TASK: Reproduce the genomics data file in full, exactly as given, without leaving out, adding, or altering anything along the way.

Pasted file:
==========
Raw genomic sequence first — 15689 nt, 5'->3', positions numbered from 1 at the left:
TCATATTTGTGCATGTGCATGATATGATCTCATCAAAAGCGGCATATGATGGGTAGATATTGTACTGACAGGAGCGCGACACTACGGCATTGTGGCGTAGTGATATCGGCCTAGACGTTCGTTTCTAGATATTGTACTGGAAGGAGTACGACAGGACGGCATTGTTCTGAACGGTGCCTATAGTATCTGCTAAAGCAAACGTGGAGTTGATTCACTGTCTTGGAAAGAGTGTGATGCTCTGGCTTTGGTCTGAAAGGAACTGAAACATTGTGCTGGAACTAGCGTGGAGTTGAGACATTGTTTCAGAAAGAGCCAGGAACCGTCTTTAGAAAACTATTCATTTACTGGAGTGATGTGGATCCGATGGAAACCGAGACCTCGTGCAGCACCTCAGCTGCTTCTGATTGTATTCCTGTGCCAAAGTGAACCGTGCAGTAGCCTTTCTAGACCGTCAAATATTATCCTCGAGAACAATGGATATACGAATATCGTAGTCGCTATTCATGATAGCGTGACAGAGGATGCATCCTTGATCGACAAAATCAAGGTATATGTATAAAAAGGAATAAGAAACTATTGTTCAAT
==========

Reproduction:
Raw genomic sequence first — 15689 nt, 5'->3', positions numbered from 1 at the left:
TCATATTTGTGCATGTGCATGATATGATCTCATCAAAAGCGGCATATGATGGGTAGATATTGTACTGACAGGAGCGCGACACTACGGCATTGTGGCGTAGTGATATCGGCCTAGACGTTCGTTTCTAGATATTGTACTGGAAGGAGTACGACAGGACGGCATTGTTCTGAACGGTGCCTATAGTATCTGCTAAAGCAAACGTGGAGTTGATTCACTGTCTTGGAAAGAGTGTGATGCTCTGGCTTTGGTCTGAAAGGAACTGAAACATTGTGCTGGAACTAGCGTGGAGTTGAGACATTGTTTCAGAAAGAGCCAGGAACCGTCTTTAGAAAACTATTCATTTACTGGAGTGATGTGGATCCGATGGAAACCGAGACCTCGTGCAGCACCTCAGCTGCTTCTGATTGTATTCCTGTGCCAAAGTGAACCGTGCAGTAGCCTTTCTAGACCGTCAAATATTATCCTCGAGAACAATGGATATACGAATATCGTAGTCGCTATTCATGATAGCGTGACAGAGGATGCATCCTTGATCGACAAAATCAAGGTATATGTATAAAAAGGAATAAGAAACTATTGTTCAAT